Volume 95, Issue 20

Thursday, October 4, 2001
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Parking blues

Taking offense: easy as 1, 2, 3

Giving thanks for your family

Giving thanks for your family

Probably Not
Matt Pearson
Deputy Editor

I remember my first Thanksgiving. Well, not my first Thanksgiving ever, but the first one I have vivid memories of.

I was six and my first grade teacher, Miss McCurdy, told my class the Thanksgiving story. Following the story, she gave us the task of making Pilgrim hats out of black construction paper and yellow crayons. The crayons were for the gold buckles, but, if memory serves, my buckle looked nothing like a buckle.

I have other memories of Thanksgiving too.

Of being 13 and jumping in the gathered maple leaves in our side yard for the last time, before I was too old and jumping in leaves became "uncool."

Of being 19 and travelling through Arizona, enjoying my first taste of freedom and independence, but wondering how Mom's stuffing turned out and what joke Dad was telling.

Of being 23 and feeding my beautiful nine-month-old niece puréed pears on a glorious Sunday afternoon, while a chorus of siblings gathered around the appetizer table and double-dipped.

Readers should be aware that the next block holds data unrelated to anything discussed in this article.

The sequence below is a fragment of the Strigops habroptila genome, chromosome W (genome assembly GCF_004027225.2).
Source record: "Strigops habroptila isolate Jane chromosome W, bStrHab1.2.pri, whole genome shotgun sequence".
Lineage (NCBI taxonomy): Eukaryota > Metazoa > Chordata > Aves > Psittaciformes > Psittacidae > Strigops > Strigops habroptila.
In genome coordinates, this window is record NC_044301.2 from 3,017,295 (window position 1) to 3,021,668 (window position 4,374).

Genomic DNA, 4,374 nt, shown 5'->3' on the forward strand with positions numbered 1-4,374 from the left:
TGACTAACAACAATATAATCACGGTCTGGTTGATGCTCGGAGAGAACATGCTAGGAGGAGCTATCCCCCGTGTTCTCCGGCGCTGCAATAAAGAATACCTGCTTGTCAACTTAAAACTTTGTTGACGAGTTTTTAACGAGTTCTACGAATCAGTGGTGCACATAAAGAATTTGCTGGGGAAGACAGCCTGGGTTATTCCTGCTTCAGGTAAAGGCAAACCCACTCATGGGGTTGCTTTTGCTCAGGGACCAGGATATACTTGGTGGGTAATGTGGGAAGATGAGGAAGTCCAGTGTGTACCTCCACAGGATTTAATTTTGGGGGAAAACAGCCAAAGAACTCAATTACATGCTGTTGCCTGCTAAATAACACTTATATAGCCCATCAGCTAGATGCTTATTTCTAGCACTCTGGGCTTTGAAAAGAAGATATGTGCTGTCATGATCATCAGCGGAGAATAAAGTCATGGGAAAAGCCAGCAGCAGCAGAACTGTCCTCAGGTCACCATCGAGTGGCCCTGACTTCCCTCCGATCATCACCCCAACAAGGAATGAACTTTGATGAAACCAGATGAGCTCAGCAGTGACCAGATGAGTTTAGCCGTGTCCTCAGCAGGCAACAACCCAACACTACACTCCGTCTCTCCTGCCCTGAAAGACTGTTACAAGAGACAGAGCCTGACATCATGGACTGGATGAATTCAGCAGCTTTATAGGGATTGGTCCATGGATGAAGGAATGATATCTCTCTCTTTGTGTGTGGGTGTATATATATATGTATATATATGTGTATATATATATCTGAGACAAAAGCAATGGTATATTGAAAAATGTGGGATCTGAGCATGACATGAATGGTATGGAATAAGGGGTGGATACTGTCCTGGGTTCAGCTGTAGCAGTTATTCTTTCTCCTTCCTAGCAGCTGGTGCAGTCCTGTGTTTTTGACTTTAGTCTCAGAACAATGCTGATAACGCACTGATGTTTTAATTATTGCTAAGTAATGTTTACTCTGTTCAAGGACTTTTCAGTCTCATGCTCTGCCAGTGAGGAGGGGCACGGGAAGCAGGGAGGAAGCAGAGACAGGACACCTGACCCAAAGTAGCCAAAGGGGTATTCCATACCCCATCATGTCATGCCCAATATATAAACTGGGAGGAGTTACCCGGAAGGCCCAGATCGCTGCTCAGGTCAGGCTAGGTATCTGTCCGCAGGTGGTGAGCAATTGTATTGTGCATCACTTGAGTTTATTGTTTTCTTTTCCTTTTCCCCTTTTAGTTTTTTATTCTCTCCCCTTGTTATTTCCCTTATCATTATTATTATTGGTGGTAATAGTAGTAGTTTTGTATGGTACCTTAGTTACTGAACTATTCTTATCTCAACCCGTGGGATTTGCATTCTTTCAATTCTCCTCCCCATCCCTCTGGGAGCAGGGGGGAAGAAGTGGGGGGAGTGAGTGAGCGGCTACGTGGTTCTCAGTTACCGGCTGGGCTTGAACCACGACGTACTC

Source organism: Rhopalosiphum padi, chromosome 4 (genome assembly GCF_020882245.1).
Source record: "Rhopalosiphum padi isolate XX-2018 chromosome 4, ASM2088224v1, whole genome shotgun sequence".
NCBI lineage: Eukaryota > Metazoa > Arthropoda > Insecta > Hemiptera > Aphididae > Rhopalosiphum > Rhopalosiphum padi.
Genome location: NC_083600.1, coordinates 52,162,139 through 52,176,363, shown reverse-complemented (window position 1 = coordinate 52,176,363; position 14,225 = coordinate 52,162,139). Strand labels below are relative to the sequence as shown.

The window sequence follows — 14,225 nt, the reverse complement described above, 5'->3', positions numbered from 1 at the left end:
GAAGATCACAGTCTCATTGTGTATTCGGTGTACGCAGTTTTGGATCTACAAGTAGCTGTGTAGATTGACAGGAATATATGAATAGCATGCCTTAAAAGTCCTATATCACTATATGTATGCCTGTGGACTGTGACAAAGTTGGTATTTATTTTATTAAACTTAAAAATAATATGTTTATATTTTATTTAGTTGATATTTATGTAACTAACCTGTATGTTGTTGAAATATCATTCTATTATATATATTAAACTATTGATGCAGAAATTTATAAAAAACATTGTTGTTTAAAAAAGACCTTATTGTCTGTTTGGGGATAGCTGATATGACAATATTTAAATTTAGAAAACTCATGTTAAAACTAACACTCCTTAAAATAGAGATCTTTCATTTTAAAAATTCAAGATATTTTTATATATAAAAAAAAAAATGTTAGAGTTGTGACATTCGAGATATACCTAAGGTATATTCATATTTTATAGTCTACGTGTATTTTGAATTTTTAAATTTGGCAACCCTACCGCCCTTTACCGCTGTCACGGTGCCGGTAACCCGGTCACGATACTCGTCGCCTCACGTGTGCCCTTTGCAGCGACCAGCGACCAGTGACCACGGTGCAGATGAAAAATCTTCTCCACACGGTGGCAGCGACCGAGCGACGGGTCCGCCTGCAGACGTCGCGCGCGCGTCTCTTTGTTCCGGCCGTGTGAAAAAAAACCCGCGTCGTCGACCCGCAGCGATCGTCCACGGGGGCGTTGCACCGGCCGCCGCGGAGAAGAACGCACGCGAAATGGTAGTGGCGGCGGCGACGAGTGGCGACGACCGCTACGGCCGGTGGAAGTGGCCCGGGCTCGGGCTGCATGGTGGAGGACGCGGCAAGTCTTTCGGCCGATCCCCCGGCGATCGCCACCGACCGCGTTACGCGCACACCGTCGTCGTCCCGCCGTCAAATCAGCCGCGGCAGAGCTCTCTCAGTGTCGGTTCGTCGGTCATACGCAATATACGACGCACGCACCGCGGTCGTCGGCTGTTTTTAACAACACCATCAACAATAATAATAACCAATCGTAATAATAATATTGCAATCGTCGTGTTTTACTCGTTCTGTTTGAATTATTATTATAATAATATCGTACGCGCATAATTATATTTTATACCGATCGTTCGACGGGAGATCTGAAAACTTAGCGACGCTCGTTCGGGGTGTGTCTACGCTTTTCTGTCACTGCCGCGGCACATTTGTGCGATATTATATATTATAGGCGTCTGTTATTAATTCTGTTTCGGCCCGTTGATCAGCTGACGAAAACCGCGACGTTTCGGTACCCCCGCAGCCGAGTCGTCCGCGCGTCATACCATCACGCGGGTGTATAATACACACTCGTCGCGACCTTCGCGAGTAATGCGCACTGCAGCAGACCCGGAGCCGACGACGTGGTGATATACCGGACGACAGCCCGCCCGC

Thanksgiving is tattooed with images of family and of time spent together, enjoying each other's company. It's a beautiful time of year, coloured by a thousand hues of orange and brown and set between the soft laziness of summer and the isolating chill of winter.

Like the word itself implies, it is a time to give thanks to those around us, to those who mean the most to us in our lives. But this thankfulness for life and for the living is set against a season of wilting, of falling and of dying, in the greatest of autumn ironies.

Thanksgiving reminds us of the importance of family, however we define that word. Once you reach a certain age, life becomes a web of people simply related to you, either by blood or by some deeper experience.

Although my family is one of parents, sisters and brothers, nieces and nephews, it also includes the friends and colleagues who make each day so bright and worthwhile.

It reminds us that those around us may only be here for a short time and that each moment together is worth cherishing. As recent events have shown so drastically, life is a precious thing and we are all ultimately mortal.

Besides, Thanksgiving offers a perfect reprieve from the day-to-day grunt of life; a time to sleep in, go for a walk, do the crossword and share a meal, any kind of meal, with those you love – your family.

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